If you were wondering what makes the rest of the world riot (since we already know Americans will riot over anything), food scarcity is definitely one of them.

Tortilla Riots

Rising food prices have contributed to social unrest in the past, and they will again in the future.

As recently as 2006, there were riots across Mexico after corn prices spiked and caused the price of tortillas to skyrocket. In case you didn’t know, tortillas are a staple of the Mexican diet.

The price rose from about 8 pesos per kilo to over 10 pesos per kilo, and people took to the streets. It was starting to look like an uprising that might destabilize the government.

Now a rise from eight to 10 doesn’t seem that big, but it calculates out to a 25% increase. What would you do? Buy and eat 25% less? If you’re already feeling hungry on a daily basis, you probably don’t have that many calories to cut.

And if you’re not sure where your next meal is going to come from or when it's coming, you’re not likely to care about much else. So it makes complete sense to me that the increase in prices caused the now-famous “tortilla riots.”

But the Mexicans weren’t the only ones to take to the streets over inflationary pressures. In 2008, rising rice prices led to unrest in several Asian countries. The Arab Spring revolts of a decade ago were also influenced by the cost of food.

Food scarcity is definitely something to make people riot around the world. And a rioting populace is not a good thing for a developing government to have to deal with.

It could easily spread to neighboring countries and turn into a full-scale global conflict.

In the words of one of my colleagues, “This is a really bad setup for the world.”

But there’s not much we can do other than protect our own capital and families by finding a way to profit from the setup. It probably sounds callous, but at some point, you’ve got to be selfish and take care of yourself first.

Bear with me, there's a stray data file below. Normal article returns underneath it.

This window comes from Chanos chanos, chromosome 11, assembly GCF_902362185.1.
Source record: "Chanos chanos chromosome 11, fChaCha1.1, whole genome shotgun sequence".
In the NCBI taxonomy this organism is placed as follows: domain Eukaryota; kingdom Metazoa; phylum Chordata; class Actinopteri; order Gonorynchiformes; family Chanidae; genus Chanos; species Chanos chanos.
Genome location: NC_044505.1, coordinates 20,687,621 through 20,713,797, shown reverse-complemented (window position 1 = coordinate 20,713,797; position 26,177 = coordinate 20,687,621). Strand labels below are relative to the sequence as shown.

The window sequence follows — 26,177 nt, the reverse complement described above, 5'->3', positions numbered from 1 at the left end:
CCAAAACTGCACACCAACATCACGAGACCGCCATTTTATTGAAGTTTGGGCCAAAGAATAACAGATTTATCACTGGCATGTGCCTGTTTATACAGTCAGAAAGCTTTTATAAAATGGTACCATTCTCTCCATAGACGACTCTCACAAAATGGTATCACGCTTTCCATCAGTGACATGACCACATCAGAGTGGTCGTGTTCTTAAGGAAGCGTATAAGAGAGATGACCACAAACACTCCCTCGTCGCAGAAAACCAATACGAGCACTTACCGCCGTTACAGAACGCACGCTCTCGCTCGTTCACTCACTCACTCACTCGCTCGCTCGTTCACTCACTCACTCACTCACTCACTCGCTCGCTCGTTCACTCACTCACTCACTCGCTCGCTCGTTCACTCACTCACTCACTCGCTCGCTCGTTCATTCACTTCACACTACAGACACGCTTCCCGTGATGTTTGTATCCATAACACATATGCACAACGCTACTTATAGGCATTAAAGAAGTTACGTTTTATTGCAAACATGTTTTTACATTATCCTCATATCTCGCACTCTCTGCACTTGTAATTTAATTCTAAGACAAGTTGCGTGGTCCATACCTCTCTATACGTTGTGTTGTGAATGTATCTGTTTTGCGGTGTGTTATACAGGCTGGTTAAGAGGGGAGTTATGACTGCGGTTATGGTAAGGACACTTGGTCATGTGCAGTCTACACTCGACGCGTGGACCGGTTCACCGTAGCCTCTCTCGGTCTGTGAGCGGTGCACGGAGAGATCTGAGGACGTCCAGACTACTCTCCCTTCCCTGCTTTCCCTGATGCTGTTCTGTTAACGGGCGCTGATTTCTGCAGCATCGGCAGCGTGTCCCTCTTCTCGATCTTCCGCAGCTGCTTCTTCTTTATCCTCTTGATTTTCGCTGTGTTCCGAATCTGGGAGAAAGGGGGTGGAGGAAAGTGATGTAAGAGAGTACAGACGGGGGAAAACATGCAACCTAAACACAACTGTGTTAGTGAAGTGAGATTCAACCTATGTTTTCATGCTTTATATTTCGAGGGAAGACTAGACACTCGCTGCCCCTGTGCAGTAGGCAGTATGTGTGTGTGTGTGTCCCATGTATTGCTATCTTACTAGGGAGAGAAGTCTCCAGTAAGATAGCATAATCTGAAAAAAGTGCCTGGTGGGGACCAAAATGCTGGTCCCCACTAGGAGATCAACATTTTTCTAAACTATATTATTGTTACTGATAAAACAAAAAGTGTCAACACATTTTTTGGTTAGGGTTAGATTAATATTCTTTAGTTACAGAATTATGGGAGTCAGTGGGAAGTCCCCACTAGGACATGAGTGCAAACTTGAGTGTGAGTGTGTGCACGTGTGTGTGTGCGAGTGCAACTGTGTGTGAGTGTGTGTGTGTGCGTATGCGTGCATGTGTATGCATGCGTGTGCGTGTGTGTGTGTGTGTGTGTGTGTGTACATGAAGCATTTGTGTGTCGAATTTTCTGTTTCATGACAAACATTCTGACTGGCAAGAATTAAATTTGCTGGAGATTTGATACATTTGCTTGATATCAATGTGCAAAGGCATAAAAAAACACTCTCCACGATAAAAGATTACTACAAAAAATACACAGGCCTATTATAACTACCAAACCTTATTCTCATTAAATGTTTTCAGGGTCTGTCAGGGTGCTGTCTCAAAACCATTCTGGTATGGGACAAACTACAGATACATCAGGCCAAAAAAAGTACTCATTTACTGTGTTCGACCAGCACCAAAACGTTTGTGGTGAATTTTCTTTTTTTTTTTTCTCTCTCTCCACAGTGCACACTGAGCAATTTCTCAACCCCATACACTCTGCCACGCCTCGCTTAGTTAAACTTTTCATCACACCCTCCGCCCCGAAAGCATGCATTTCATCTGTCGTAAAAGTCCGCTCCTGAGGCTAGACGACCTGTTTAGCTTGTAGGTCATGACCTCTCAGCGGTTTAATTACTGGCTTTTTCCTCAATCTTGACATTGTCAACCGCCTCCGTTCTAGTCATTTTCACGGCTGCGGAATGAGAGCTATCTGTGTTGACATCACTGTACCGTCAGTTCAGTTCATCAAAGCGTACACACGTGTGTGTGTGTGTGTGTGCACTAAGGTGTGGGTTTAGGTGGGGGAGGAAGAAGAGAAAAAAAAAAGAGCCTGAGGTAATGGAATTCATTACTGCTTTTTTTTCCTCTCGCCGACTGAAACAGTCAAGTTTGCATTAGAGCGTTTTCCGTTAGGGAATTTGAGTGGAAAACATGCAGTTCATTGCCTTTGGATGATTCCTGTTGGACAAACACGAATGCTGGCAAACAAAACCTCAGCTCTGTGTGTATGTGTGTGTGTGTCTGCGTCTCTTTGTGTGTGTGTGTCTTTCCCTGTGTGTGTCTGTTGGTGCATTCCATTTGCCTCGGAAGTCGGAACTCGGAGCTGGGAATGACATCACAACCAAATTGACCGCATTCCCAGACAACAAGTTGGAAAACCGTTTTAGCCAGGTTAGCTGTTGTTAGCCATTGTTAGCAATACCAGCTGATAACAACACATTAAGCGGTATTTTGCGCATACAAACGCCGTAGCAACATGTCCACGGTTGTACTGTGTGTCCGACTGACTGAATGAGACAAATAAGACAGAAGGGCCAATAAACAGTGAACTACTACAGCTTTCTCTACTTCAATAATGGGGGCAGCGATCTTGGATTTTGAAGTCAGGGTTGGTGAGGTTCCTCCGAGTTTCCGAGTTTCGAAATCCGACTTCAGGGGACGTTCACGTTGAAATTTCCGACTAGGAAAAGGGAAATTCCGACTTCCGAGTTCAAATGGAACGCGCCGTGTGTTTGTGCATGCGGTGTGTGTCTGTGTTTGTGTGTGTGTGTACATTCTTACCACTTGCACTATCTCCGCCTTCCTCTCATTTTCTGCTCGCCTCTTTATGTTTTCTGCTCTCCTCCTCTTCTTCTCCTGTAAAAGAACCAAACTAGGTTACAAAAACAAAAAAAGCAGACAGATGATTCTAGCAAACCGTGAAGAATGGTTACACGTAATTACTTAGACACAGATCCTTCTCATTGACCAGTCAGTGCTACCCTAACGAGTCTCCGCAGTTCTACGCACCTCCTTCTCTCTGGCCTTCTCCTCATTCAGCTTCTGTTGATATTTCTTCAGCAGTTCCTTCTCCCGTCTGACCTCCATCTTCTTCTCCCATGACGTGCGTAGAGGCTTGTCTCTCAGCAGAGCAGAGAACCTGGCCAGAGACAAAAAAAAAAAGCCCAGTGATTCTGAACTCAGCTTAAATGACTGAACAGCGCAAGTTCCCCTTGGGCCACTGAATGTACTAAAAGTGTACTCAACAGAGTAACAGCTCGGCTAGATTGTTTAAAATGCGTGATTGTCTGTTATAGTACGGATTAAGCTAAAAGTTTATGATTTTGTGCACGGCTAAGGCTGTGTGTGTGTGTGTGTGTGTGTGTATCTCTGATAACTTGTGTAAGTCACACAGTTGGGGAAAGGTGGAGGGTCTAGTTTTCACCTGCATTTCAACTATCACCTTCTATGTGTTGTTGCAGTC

It’s like the oxygen masks on an airplane — you have to get yours on first so you can make sure you’re able to help the kid sitting next to you.

Hard Times for Soft Assets

In the world of investing, there are two kinds of assets: hard and soft. Soft assets are the ones you’re probably most familiar with investing in.

They’re also known as intangible assets and, to investors, are things like stocks and bonds. On a company’s balance sheet, they can be things like brand recognition and goodwill, but that’s not what we’re talking about today.

Soft assets are assets you can’t physically handle. Maybe they represent some form of ownership of a hard asset, but they’re not the hard asset itself.

Hard assets are tangible. They’re things like real estate, precious metals, natural resources, fleets of vehicles, equipment and machinery, and commodities like food and industrial metals.

And it’s those assets that do best in times of inflation. They’re real assets that you can hold in your hand and put to use no matter what their “market value” is at the time.

They’re priced in currency (usually U.S. dollars), so that means as the value of a dollar falls thanks to inflation the prices of these assets in those dollars will grow.